IX. Graduate Programs
Neuroscience and Applied Cognitive Science (MSc, PhD)
The Masters and PhD programs in the areas of Neuroscience and Applied Cognitive Science provides training for students interested in the integrative functioning of the brain. This program encompasses: basic cognitive processes, behavioural neuroscience, cognitive ergonomics, cognitive neuroscience, developmental and life-span cognition, and foundations of cognitive science. Students in these disciplines have the opportunity to learn about the interdisciplinary work of other students, faculty and outside researchers in the weekly research seminar in Neuroscience and Applied Cognitive Science. Additionally, students take courses specific to their research. A unique feature of this area of study is the practicum that provides students with additional specific training in a research laboratory, hospital, government agency, or non-government agency. As well, the Department of Psychology (and specifically the Neuroscience and Applied Cognitive Science area of Psychology) participates in the Collaborative Neuroscience and Collaborative Toxicology programs. That means that students in the Neuroscience and Applied Cognitive Science area have 3 alternatives for their degree. They can elect to register in Psychology alone, Psychology and Collaborative Neuroscience, or Psychology and Collaborative Toxicology. (Note that students cannot register in both the Collaborative Toxicology and Collaborative Neuroscience Programs.)
The program involves three components:
Preparatory Course Work
Students will acquire knowledge and skills necessary to carry our Neuroscience and Cognitive Science research in academic and/or applied settings. At the Masters level, this will involve a course in Research Design and Statistics, a course in Research Ethics (Animal research ethics or Human research ethics), at least one elective in their specific field of research and the Research Seminar in Neuroscience and Applied Cognitive Science A. PhD students take Research Seminar in Neuroscience and Applied Cognitive Science B, at least three electives and must pass a qualifying exam.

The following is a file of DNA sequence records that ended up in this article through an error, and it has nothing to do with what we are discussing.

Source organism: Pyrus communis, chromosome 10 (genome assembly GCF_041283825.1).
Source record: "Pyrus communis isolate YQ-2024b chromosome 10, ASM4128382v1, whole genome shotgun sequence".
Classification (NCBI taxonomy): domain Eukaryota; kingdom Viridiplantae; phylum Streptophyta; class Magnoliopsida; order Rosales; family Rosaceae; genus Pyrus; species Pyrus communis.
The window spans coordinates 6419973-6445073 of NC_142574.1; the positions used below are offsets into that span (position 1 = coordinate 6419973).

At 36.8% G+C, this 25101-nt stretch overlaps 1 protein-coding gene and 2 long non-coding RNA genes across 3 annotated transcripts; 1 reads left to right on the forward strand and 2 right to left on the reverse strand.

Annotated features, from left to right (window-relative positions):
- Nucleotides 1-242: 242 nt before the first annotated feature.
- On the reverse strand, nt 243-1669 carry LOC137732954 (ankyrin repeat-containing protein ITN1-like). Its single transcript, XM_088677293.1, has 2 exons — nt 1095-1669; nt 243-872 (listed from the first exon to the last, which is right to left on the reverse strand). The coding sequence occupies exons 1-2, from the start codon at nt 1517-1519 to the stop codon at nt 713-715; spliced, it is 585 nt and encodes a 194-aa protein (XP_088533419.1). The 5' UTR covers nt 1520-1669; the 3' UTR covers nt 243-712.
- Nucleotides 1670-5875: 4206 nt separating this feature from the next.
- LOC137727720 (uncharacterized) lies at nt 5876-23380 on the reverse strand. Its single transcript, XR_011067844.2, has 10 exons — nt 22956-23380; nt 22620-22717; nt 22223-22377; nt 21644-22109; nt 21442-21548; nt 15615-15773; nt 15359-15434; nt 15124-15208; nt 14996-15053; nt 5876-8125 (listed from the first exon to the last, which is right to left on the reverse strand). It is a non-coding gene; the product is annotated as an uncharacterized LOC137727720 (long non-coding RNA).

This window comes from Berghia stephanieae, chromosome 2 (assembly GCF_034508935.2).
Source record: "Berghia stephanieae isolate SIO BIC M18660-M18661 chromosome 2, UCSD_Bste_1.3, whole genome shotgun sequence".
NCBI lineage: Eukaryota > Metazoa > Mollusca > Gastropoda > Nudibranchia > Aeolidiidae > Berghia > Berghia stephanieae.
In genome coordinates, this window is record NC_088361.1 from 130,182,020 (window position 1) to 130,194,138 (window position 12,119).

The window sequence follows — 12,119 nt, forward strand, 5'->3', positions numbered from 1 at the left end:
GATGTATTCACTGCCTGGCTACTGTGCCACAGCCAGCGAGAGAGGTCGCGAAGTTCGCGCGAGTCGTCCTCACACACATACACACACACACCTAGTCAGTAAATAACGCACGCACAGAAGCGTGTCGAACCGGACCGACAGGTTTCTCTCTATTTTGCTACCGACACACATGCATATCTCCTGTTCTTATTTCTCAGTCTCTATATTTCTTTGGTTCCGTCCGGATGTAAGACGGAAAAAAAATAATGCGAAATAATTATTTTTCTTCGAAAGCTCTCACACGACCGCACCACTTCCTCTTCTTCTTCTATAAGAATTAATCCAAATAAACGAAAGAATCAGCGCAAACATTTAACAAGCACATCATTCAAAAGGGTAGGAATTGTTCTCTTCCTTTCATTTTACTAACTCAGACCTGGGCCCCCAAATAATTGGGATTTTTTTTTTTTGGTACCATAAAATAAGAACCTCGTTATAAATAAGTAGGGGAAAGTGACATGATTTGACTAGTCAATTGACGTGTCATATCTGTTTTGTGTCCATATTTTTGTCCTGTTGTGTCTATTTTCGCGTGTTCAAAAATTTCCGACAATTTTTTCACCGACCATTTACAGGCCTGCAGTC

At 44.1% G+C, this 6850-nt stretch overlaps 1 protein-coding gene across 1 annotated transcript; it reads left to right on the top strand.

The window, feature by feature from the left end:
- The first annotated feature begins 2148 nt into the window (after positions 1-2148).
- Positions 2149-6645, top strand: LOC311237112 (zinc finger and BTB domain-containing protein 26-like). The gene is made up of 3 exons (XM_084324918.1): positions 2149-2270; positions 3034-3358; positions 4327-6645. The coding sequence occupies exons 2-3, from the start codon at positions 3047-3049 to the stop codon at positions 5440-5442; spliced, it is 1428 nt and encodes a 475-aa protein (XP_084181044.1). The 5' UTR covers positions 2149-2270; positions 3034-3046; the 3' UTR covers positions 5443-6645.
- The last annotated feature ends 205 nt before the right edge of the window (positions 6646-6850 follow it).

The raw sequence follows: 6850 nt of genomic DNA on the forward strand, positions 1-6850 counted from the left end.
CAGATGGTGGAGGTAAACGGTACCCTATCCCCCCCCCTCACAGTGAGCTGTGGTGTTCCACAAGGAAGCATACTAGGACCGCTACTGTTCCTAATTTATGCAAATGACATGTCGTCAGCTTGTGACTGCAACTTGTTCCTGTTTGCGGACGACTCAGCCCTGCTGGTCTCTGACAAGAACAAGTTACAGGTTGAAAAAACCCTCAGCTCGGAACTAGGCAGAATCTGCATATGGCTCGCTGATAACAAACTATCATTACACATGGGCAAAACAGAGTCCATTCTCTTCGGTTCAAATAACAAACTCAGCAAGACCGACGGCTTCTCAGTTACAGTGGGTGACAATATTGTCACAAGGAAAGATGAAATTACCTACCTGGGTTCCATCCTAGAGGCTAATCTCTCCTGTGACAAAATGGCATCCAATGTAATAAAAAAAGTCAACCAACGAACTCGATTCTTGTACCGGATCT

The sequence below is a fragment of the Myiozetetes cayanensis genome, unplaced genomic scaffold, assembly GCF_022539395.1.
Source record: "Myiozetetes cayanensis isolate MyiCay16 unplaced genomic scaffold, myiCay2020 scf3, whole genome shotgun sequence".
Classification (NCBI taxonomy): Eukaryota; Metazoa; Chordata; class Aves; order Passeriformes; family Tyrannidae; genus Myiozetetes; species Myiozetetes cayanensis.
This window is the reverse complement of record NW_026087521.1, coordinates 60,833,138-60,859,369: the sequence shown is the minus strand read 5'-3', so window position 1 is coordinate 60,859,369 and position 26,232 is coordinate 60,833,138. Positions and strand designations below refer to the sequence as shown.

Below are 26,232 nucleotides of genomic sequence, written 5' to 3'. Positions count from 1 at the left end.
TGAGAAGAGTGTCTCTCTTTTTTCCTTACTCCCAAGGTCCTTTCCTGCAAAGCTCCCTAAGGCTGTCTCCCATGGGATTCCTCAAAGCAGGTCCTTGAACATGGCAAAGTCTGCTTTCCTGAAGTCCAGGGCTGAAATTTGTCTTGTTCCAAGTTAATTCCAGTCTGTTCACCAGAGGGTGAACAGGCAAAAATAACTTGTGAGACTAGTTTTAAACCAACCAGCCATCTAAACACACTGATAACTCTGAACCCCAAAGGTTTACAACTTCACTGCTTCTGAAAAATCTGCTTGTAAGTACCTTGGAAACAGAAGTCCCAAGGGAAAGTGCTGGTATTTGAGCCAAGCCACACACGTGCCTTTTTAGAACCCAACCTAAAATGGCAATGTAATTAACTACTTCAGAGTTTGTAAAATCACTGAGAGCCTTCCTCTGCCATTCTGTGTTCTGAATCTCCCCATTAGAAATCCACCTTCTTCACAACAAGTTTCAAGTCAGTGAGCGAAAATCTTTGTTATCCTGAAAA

One of the unique features of University of Guelph's Neuroscience and Applied Cognitive Science masters program is the practicum. Students will complete a practicum in a variety of research settings, including government agencies, hospitals, businesses, and other research laboratories. The practicum may involve learning a new technique in a laboratory other than that of the advisor. Practicum experiences will be tailored to the student's interests, and will enable student to acquire and refine skills and develop professional contacts. The research practicum is a required course for Masters students. PhD students may take one or more practicums as part of their electives.
Students will carry out an independent research project under the supervision of a faculty supervisor. This will involve a thesis for the Masters program and a Dissertation for the PhD.